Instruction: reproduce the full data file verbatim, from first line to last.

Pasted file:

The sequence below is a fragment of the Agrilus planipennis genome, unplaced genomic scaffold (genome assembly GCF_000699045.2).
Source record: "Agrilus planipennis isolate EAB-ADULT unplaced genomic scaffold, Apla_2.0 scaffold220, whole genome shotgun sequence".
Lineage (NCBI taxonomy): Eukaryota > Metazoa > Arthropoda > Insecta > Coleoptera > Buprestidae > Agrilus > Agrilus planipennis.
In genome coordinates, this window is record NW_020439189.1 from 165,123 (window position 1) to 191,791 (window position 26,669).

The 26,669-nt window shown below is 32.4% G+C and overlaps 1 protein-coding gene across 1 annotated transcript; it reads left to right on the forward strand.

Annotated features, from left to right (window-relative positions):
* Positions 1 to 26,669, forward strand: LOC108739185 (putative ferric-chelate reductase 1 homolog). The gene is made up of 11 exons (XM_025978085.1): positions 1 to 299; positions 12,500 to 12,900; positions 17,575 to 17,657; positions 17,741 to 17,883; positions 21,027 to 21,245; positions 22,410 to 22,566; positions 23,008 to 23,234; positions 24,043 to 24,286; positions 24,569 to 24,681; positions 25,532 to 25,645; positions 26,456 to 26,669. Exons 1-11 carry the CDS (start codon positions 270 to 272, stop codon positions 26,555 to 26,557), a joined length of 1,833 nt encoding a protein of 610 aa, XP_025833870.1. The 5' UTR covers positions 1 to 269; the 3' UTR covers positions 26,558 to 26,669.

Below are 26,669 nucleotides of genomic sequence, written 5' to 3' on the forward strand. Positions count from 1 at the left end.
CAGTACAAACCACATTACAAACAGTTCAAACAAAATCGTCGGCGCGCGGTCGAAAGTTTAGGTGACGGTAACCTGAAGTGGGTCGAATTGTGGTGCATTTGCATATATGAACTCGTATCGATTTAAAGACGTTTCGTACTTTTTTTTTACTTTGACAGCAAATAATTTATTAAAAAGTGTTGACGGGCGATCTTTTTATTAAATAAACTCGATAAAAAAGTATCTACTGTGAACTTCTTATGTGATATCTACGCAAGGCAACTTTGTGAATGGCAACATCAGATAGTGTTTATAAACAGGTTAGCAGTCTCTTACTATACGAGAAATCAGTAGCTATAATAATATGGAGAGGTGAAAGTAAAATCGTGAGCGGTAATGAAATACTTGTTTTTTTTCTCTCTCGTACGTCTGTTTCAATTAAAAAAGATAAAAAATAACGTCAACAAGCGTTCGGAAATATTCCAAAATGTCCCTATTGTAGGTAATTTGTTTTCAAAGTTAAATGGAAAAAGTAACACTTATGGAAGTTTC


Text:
The sequence below is a fragment of the Agrilus planipennis genome, unplaced genomic scaffold (genome assembly GCF_000699045.2).
Source record: "Agrilus planipennis isolate EAB-ADULT unplaced genomic scaffold, Apla_2.0 scaffold220, whole genome shotgun sequence".
Lineage (NCBI taxonomy): Eukaryota > Metazoa > Arthropoda > Insecta > Coleoptera > Buprestidae > Agrilus > Agrilus planipennis.
In genome coordinates, this window is record NW_020439189.1 from 165,123 (window position 1) to 191,791 (window position 26,669).

The 26,669-nt window shown below is 32.4% G+C and overlaps 1 protein-coding gene across 1 annotated transcript; it reads left to right on the forward strand.

Annotated features, from left to right (window-relative positions):
* Positions 1 to 26,669, forward strand: LOC108739185 (putative ferric-chelate reductase 1 homolog). The gene is made up of 11 exons (XM_025978085.1): positions 1 to 299; positions 12,500 to 12,900; positions 17,575 to 17,657; positions 17,741 to 17,883; positions 21,027 to 21,245; positions 22,410 to 22,566; positions 23,008 to 23,234; positions 24,043 to 24,286; positions 24,569 to 24,681; positions 25,532 to 25,645; positions 26,456 to 26,669. Exons 1-11 carry the CDS (start codon positions 270 to 272, stop codon positions 26,555 to 26,557), a joined length of 1,833 nt encoding a protein of 610 aa, XP_025833870.1. The 5' UTR covers positions 1 to 269; the 3' UTR covers positions 26,558 to 26,669.

Below are 26,669 nucleotides of genomic sequence, written 5' to 3' on the forward strand. Positions count from 1 at the left end.
CAGTACAAACCACATTACAAACAGTTCAAACAAAATCGTCGGCGCGCGGTCGAAAGTTTAGGTGACGGTAACCTGAAGTGGGTCGAATTGTGGTGCATTTGCATATATGAACTCGTATCGATTTAAAGACGTTTCGTACTTTTTTTTTACTTTGACAGCAAATAATTTATTAAAAAGTGTTGACGGGCGATCTTTTTATTAAATAAACTCGATAAAAAAGTATCTACTGTGAACTTCTTATGTGATATCTACGCAAGGCAACTTTGTGAATGGCAACATCAGATAGTGTTTATAAACAGGTTAGCAGTCTCTTACTATACGAGAAATCAGTAGCTATAATAATATGGAGAGGTGAAAGTAAAATCGTGAGCGGTAATGAAATACTTGTTTTTTTTCTCTCTCGTACGTCTGTTTCAATTAAAAAAGATAAAAAATAACGTCAACAAGCGTTCGGAAATATTCCAAAATGTCCCTATTGTAGGTAATTTGTTTTCAAAGTTAAATGGAAAAAGTAACACTTATGGAAGTTTC